For those seeking the bloody side of York’s history (and there’s lots!), head to York Dungeon near Clifford’s Tower. Via a series of live shows featuring actors and immersive sets you’ll meet infamous characters such as Guy Fawkes and Dick Turpin. It’s not for the faint hearted or young children but there’s always a touch of humour and you can recover at the end with a coffee or something stronger in York Dungeon’s brand new bar, Ye Olde York Inn.
Hidden away down an alley off Stonegate lies Barley Hall, a medieval town house which was originally built in the 14th century. The building lay derelict for many years until it was rediscovered and restored during the 1980s. Barley Hall now gives visitors some idea how a well-to-do York family may have lived during the city’s medieval heyday. There are also visiting exhibitions, currently a display of costumes from the BBC historical series Wolf Hall.
Henry VII & Richard III Experiences
These two small museums are located in two of York’s historic gatehouses; the Henry VII Experience at Micklegate near the station, and the Richard III Experience at Monkbar near the Minster. Both tell the story of the rival monarchs and feature displays of armour, information about famous battles such as Bosworth Field and information about York during the Wars of The Roses.
York Cold War Bunker
Okay this one is outside the walls, in fact you’ll need to drive or get a bus out to Acomb, but it’s definitely worth the trip and this is truly a hidden gem; many York residents don’t even know it exists (I guess that was the whole point!) The bunker was once home to the men and women of the Royal Observer Corps who’s job would have been to track the extent of radioactive fallout in the event of a nuclear attack. It’s a chilling reminder of a tense time in our recent history, brought to life by domestic settings such as dormitories and canteens alongside hi-tech communications and monitoring equipment. Visits are by guided tour only and last one hour.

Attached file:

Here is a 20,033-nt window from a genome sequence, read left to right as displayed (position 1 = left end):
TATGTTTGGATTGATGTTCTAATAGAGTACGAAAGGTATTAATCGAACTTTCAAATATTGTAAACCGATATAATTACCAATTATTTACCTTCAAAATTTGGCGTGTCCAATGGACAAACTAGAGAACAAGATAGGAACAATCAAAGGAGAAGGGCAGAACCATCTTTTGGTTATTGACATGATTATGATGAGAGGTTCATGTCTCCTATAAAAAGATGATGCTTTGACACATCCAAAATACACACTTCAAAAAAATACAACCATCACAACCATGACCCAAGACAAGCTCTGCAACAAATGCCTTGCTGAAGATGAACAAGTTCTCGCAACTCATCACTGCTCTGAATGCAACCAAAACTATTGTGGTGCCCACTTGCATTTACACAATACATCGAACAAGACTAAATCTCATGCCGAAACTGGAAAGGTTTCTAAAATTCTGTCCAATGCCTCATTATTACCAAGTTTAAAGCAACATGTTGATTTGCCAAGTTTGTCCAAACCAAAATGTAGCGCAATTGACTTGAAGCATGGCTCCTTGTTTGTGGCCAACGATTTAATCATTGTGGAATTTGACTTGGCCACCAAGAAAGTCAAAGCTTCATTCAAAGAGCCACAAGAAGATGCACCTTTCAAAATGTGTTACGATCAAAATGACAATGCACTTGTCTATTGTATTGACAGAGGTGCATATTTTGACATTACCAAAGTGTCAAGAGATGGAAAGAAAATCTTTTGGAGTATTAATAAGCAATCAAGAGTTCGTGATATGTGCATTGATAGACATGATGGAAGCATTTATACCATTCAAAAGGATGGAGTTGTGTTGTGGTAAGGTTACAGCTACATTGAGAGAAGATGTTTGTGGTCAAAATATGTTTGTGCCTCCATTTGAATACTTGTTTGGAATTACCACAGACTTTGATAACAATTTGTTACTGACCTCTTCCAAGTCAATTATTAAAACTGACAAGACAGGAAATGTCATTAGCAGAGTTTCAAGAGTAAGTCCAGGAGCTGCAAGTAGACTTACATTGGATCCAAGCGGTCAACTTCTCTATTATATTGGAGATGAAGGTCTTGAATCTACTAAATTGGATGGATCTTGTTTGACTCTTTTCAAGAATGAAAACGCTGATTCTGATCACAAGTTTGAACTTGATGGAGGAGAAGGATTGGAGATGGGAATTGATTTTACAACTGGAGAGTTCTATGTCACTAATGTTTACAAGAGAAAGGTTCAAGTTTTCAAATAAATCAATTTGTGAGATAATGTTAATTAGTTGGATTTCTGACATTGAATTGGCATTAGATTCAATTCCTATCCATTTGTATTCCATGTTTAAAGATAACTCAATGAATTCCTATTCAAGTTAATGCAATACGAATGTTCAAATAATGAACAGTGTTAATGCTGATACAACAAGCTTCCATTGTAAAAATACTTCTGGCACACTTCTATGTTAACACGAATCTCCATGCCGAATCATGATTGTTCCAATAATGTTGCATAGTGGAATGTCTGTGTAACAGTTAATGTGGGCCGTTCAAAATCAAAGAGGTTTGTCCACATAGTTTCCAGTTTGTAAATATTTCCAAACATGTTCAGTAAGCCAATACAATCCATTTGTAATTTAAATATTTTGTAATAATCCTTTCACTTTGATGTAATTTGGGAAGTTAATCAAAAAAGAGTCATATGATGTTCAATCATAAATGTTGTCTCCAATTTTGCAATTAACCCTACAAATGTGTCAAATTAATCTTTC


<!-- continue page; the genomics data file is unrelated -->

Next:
Surely Britain’s only visitor attraction located in a former Prisoner of War camp? Eden Camp is just a short drive from York near the town of Malton on the A64. The huts which once housed Italian and German POW s now contain exhibits and recreations of life during World War Two. Highlights include a bombed out street (complete with smoke and burst water pipes), a sinking German U-Boat and a music hall theatre.
One of Britain’s finest stately homes, Castle Howard is located just off the A64 on the way to Malton. Featuring magnificent gardens and spectacular rooms, Castle Howard has featured as a filming location for television and film and makes and ideal place to escape the bustle of the city and relax amid manicured gardens or even indulge in afternoon tea. The house closes during winter so check their website for more details before planning your trip.
The picturesque village of Helmsley lies on the edge of the Yorkshire Moors, about 45 minutes drive north of York. The medieval castle still towers over the town although the keep is now largely ruined. You can still see the outline of the chapel and outbuildings, walk around the moat and see inside the civil war era manor house. While you’re in Helmsley, why not visit the National Centre for Birds of Prey on Duncombe Park estate or the nearby Riveaulx Abbey – one of northern England’s most magnificent monastic buildings.
If all this has put you in the mood for a short break in York, check out the great selection of hotels in Super Break’s home town!